The Bourne Legacy
At 2¼ hours, “The Bourne Legacy” is essentially one big long chase scene that never wants to stop, and with good reason. Because whenever it does, the audience starts thinking about the characters and the plot — how thinly drawn the former are and how the story structure crumbles to ashes with even a cursory examination.
As you probably know, this is the fourth movie in the Bourne superspy franchise, and it’s missing one notable quantity: Jason Bourne. Matt Damon is out, and Jeremy Renner is in, but it’s not just a cynical recasting of the same character by a different actor. Instead, it’s an entirely different guy, but set in the same universe and caught in the same situation.
Jason Bourne is apparently still around; at one point, we hear he’s spotted in Manhattan. But the CIA spooks cooped up in their now-ubiquitous high-tech control rooms are instead focused on Aaron Cross (Renner) instead. They peer at computer screens, which seem to be wired into every video camera on the planet, plus satellites up above, and shout urgent orders at each other that seem to have no real-world effects whatsoever.
One wonders if across town, another group of spymasters are jammed into another room barking their own orders in pursuit of Bourne.
No matter. Director Tony Gilroy, who co-wrote the screenplay with brother Dan, is less concerned with the whys and wherefores of the story than just keeping the action moving.
Cross first appears in a snowy mountain range, stalked by wolves and other dangers. Why is he stranded out there? Neither he, nor we, are ever really sure. But it seems that Outcome, the ultra-secret program of which he was an agent, has been deemed too dangerous to continue to exist. To wit: The CIA is busy killing all the spies, and Cross is the last one left.
It’s a bit of a cheap ploy that all the Bourne movies have recycled. Bourne was in a program called Treadstone, but when its cover was blown they initiated another program, Briarpatch, to clean up the mess of Treadstone. Now it’s Outcome that is the target and — yes, you guessed, there’s another program beyond that one that’s supposed to be even more extreme.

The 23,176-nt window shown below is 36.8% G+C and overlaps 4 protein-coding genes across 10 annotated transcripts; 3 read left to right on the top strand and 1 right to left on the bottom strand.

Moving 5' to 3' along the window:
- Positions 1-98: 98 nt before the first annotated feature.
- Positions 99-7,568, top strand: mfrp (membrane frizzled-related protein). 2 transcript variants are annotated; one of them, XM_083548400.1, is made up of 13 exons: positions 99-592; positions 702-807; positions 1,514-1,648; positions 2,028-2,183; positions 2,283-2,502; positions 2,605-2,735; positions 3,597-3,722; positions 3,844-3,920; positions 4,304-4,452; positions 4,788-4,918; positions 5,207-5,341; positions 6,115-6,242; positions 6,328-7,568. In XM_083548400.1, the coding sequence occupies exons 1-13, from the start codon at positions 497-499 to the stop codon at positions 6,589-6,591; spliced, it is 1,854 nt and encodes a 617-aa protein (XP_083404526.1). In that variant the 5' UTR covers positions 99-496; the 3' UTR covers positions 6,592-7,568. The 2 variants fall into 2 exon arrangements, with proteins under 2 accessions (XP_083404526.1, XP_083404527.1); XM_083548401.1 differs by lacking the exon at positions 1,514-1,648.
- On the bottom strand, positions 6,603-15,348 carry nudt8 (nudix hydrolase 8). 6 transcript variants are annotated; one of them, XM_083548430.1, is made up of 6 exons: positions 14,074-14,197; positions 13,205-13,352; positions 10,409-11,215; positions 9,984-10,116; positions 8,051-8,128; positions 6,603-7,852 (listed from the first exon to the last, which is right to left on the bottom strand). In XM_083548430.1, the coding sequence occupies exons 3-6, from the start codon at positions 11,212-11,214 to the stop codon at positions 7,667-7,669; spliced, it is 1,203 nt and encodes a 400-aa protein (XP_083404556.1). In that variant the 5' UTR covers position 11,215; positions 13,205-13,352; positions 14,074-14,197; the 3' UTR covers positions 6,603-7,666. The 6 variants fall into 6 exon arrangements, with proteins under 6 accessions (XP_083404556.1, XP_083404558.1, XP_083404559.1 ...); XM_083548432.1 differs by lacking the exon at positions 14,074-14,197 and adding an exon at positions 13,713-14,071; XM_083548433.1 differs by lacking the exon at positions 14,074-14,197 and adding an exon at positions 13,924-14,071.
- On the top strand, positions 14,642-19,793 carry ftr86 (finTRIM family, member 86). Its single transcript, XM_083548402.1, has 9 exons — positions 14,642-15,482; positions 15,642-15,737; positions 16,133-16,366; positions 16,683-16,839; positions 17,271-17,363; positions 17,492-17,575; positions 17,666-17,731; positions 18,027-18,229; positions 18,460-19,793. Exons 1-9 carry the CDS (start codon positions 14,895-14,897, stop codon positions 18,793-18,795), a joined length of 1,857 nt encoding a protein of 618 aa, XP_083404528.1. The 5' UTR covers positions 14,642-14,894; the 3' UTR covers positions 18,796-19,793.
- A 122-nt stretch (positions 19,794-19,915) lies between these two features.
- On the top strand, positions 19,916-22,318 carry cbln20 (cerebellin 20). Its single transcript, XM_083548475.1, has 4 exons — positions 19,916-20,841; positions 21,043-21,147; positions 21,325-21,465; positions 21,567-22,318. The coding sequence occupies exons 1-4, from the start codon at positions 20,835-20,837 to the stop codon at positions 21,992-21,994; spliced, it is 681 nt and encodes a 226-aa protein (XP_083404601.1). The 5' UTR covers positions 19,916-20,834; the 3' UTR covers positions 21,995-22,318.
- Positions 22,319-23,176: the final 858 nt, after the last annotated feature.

Based on these movies, it seems the CIA doesn’t do anything but create and then shut down super-soldier operations, and all of its agents die trying to kill the “dangerous” agents.
The control method the spies have over the Outcome recruits is that they’re genetically enhanced and must continually take drugs to maintain their physical and intellectual boost. Thus, Cross and his fellows can jump across mountain ravines, take out drone airplanes with a hunting rifle, and be shot, stabbed and pummeled and keep on going … but only if they keep taking their little blue and green pills.
Rachel Weisz plays Marta Shearing, a doctor who administers the drugs to the agents, but is willfully ignorant of what they do until, of course, she becomes a target herself. Cross rides to her rescue, and they’re on the run across the Eastern seaboard, and then the action jumps to Manila in the Philippines.
With the original Bourne movies, there at least was the conceit of Jason’s amnesia to keep the narrative momentum rolling, as he labored to find out who he was, why people were trying to kill him and who was behind it all. Here, the chase is the first, and only, thing.
The action is engaging and daring, including a motorcycle chase that’s positively rousing, as the two-wheeler carrying our heroes skitters and screeches all around the mayhem.
Gilroy, though, has a tendency to place his camera too close to the action, especially the hand-to-hand fight scenes, so we’re never quite aware of exactly what’s happening. Gilroy’s previous credits behind the camera were “Michael Clayton” and “Duplicity,” and his lack of action-movie experience is glaring.
“The Bourne Legacy” isn’t a bad movie, and those just wanting a couple hours of mindless diversion may find it suits the bill. As spy thrillers go, this one’s dumber than the average bear.